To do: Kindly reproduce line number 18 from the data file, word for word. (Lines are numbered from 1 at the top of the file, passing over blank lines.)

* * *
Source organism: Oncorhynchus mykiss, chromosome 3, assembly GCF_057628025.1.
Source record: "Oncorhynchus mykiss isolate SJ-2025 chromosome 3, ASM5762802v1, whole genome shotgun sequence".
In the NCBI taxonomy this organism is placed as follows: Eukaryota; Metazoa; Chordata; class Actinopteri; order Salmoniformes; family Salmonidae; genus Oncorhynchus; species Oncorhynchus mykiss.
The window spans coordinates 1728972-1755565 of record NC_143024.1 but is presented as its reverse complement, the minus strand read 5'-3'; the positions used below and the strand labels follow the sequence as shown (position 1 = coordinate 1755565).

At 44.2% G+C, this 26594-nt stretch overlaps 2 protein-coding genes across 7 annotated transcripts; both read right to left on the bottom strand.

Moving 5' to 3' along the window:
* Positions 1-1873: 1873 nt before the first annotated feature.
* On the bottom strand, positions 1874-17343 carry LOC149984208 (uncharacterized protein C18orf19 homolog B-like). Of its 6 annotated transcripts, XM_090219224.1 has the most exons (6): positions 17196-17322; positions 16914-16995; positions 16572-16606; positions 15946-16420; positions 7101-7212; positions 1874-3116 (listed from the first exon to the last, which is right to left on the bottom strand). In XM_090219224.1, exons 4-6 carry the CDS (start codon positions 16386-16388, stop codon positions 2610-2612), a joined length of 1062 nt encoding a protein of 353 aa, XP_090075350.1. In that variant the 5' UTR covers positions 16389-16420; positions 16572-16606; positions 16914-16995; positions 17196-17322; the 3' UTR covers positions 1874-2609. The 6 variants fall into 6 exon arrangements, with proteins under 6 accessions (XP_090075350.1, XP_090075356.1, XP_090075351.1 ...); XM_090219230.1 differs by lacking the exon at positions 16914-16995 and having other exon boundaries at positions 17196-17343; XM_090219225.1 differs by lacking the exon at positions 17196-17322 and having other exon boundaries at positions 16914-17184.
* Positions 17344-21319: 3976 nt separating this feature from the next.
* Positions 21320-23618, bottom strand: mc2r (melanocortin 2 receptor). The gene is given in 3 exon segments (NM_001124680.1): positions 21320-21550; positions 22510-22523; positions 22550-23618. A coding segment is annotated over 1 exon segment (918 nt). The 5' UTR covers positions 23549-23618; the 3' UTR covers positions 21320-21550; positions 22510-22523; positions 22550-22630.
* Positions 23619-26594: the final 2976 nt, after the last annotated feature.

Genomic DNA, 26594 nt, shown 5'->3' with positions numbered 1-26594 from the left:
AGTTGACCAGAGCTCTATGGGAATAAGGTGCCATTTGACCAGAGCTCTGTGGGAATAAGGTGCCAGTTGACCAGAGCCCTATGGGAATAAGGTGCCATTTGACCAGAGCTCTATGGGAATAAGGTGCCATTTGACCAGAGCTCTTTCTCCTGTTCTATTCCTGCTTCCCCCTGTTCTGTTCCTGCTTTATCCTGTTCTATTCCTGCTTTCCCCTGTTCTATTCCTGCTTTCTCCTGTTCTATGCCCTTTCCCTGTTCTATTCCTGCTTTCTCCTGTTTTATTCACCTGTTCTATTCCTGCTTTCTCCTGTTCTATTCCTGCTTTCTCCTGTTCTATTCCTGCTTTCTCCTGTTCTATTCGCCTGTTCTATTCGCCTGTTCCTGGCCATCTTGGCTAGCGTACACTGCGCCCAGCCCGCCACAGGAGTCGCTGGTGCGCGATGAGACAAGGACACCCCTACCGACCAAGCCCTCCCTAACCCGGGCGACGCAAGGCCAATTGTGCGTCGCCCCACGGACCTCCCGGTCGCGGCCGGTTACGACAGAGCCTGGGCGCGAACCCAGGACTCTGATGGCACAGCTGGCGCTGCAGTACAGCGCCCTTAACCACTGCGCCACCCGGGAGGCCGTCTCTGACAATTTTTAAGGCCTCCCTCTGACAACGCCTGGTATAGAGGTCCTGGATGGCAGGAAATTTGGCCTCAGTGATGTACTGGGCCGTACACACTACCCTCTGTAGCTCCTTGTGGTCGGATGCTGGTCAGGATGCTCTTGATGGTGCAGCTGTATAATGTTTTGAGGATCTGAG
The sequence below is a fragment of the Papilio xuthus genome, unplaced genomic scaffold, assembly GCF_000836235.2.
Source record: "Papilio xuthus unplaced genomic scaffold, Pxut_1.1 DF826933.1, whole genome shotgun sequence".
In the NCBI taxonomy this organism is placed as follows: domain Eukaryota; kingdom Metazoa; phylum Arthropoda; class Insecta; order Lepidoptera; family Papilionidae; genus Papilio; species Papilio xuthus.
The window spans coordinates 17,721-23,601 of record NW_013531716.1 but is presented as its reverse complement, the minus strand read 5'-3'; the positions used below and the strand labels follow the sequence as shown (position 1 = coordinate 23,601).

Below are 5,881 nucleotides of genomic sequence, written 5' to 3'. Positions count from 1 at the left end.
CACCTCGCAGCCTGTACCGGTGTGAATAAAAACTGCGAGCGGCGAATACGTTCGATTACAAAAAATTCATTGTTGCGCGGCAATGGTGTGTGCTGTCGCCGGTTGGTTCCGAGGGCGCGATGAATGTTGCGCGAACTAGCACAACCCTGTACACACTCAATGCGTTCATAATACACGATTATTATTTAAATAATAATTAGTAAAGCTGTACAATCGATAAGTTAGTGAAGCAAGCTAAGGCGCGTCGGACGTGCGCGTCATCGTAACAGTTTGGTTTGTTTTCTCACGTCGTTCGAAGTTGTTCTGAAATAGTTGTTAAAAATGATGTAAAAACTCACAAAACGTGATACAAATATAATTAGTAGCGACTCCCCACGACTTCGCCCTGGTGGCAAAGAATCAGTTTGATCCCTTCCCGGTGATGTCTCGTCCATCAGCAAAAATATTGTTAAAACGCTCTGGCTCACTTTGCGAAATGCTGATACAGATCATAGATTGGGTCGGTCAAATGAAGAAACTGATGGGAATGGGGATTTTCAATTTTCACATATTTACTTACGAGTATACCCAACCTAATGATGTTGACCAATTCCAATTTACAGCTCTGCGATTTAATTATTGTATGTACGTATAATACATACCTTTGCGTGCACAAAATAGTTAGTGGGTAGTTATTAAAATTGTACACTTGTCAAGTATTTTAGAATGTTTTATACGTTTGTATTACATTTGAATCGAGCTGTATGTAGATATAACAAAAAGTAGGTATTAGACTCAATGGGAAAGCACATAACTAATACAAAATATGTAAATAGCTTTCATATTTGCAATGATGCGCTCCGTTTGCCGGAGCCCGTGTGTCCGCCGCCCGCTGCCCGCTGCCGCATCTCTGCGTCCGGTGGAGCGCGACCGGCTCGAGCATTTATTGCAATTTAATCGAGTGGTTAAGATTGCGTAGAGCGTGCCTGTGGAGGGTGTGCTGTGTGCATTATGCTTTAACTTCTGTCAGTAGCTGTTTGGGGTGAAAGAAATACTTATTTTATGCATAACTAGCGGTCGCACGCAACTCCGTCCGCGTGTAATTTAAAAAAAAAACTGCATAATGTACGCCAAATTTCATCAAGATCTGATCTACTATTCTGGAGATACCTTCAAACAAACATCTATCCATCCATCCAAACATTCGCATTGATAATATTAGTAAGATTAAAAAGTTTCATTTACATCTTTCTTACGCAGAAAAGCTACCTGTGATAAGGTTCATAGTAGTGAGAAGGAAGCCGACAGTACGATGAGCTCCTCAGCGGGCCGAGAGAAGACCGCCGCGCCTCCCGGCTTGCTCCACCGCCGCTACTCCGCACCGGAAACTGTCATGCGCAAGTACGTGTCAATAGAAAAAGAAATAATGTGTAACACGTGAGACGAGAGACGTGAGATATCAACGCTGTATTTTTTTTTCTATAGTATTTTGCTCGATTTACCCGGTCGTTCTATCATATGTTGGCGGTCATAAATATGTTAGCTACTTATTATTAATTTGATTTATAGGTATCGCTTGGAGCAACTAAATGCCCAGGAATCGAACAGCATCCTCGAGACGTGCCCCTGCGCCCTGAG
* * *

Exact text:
Below are 5,881 nucleotides of genomic sequence, written 5' to 3'. Positions count from 1 at the left end.